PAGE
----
A Jewish dwarf circus? The idea was so deliciously absurd that we went to Sighet to try and find any records - playbills, posters, newspaper reviews - but couldn't. When the Hungarian Army left Maramures in 1945 all the official archives of the province were deliberately burned before the retreat. We were left only with questions - were they the same band as the Shugareni? But about a year later, after our second CD came out using music we had learned from Ioannei, we were contacted by the Israeli writers Yehuda Koren and Eilat Negev, who had published a In Our Hearts We Were Giants , the story of the Ovitz family, also known as the Lilliput Theater Troupe. Their story was anything but absurd - it was one of the most gripping narratives of family survival to come out of the Holocaust. There is an extensive wikipedia entry on the Ovitz Family. On arrival, the family members were selected by Dr. Jozef Mengele for genetic experiments. Thus it was that the Ovitz family, which in May 1944 arrived in Auschwitz together - seven dwarfs and the rest of their normal-sized family members - many of whom might have been murdered immediately had they arrived on their own, were not only spared the gas chambers, but were accorded special conditions which helped facilitate their survival. What's more, they were able to convince the Nazis that their trusted family assistant and coachman Shimon Slomowitz, his wife and six children, as well as two additional neighbors from Rozavlea with no special connections to the family, were also relatives, and as such were allowed to join the Ovitz group. Incredibaly, the Ovitz' were one of the only families to enter Auschwitz and survive intact, along with most of the other Maramures Jews whom they falsely claimed as relatives - thus attracting the protective umbrella of Mengele's expermientation.
After the war, the Ovitz family settled in Haifa in the newly established state of Israel, where they called themselves the Seven Dwarfs of Auschwitz and began touring. Their bittersweet cabaret was an enormous success. When they retired they had enough money to buy two cinemas, a café and a large flat where they lived together. the last surviving memeber of the family troupe, Perla Ovitz, died in 2001 in Haifa after revealing her amazing story to Israeli journalists Koren and Negev. "If I was a healthy Jewish girl, one meter seventy tall, I would have been gassed like the hundreds of thousands of other Jews in my country. So if I ever wondered why I was born a dwarf, my answer would have to be that my handicap, my deformity, was God's only way to keep me alive."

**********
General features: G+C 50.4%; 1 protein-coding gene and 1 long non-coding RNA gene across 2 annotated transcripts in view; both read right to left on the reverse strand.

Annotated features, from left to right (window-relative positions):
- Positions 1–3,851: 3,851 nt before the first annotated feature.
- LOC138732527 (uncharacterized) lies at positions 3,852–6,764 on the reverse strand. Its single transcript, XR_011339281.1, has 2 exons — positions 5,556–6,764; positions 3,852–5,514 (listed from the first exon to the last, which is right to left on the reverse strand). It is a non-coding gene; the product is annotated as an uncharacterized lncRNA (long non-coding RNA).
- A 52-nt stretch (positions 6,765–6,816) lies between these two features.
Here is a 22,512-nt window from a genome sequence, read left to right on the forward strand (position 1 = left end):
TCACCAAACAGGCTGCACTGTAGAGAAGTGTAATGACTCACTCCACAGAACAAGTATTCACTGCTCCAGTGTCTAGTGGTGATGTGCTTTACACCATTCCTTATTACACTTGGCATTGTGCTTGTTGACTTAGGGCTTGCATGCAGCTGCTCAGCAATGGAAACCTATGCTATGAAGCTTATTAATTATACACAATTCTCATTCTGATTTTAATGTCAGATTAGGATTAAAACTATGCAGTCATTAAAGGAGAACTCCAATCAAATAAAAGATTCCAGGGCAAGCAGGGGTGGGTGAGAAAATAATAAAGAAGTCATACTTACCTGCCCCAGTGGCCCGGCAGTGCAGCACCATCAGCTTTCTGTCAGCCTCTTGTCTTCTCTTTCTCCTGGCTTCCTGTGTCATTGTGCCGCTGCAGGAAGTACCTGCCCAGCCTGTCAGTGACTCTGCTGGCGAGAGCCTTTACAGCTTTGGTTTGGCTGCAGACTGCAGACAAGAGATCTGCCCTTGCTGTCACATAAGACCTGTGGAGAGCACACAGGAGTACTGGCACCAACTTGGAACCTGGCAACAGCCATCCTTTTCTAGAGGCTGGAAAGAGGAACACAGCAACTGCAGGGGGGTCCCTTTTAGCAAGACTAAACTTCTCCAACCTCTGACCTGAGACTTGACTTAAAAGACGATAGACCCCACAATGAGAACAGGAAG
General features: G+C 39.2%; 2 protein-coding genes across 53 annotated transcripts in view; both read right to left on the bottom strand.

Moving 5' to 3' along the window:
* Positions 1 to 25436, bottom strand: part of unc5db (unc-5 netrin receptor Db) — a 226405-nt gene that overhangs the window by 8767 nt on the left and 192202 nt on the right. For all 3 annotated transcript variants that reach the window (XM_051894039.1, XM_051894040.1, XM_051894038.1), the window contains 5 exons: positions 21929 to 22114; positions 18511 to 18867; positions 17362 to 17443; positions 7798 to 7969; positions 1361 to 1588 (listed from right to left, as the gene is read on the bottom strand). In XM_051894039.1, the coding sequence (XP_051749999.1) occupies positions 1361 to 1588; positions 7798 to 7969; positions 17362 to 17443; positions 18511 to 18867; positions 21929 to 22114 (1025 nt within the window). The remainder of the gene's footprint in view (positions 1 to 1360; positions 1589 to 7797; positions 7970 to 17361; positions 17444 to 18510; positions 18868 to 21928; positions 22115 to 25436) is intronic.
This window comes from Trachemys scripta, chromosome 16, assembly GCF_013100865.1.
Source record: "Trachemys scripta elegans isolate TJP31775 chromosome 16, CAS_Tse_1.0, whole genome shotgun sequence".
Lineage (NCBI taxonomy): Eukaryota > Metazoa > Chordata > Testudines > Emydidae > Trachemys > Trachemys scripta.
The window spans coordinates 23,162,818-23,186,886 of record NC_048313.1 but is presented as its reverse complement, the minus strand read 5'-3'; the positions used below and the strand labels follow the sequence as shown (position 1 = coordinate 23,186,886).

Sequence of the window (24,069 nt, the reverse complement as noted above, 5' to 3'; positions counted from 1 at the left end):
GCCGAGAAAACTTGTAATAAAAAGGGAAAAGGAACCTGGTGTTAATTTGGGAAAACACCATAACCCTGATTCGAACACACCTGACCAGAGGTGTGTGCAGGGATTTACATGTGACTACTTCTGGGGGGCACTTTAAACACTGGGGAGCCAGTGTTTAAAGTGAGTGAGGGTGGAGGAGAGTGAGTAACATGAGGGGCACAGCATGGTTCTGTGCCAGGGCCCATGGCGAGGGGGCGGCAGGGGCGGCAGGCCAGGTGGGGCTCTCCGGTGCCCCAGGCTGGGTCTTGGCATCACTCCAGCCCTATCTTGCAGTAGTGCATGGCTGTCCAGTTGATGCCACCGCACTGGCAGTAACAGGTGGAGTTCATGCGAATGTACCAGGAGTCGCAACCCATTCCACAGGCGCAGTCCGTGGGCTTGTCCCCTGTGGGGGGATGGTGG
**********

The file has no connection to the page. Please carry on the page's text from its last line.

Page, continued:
Last year I met with the authors, Yehuda and Eilat, in Budapest, and learned that the US based History Channel was making a documentary film about the Ovitz family, and wished to use the music of my band for the sound track. The end result was a truly strange and forgettable little film "Standing tall at Auschwitz" that hardly used any of the repetoire I had recorded especially for the film - based on recollections recorded by Perla Ovitz and playbills left in the family's possesion. But in October 2005, Australian musicologists and klezmer duo Tim Meyen and Pip Thompson accompanied me and Fumie (who took the accompanying photos) to Maramures to track down more info on the Ovitzes. We found their house on the main street of the village of Rozavlea. We asked the oldest person we could find for direction to the Ovitz house. I showed her the photos from the book and she remembered the Ovitz family immediately. In these villages, where literacy is not a prime objective, people keep oral traditions with amazing accuracy. Most old people had stories about the Ovitz family, who were about as close as Rozavlea ever got to local celebrities.The present occupant of the Ovitz home is the former Mayor of Rozavlea, who was the teen age boy who guarded their possessions - including the only automobile in the village - during the war. After returning from Auschwitz, the family was able to recover their jewelry and money from its hiding place - buried beneath their car. This is one of the characteristics of inter-ethnic culture in Maramures - Jews were generally on good terms with their neighbors, one of the few places in east Europe where Jews enjoyed a normal status amomg their neighbors, were allowed to own land and farm, and generally fit in well and prospered. Pogroms were unknown in Maramures. Typically, in Maramures, Jewish homes were often located towards the very center of town and were often the only homes built of stone. The family sponsored a small synagogue located next door to their home, which today is the barn yard of the neighboring house. More typical Maramures log houses are located offf the main street, such as those below on the road to the Rozavlea Jewish cemetery.
The Jewish cemetery is on an island located across a very scarey rope and wire suspension bridge crossing the Iza river. Surprisingly, it was well trimmed and kept. Even though there are no Jews in the village today, the cemetery is not neglected or derelict as many village Jewish cemeteries often are in Romania.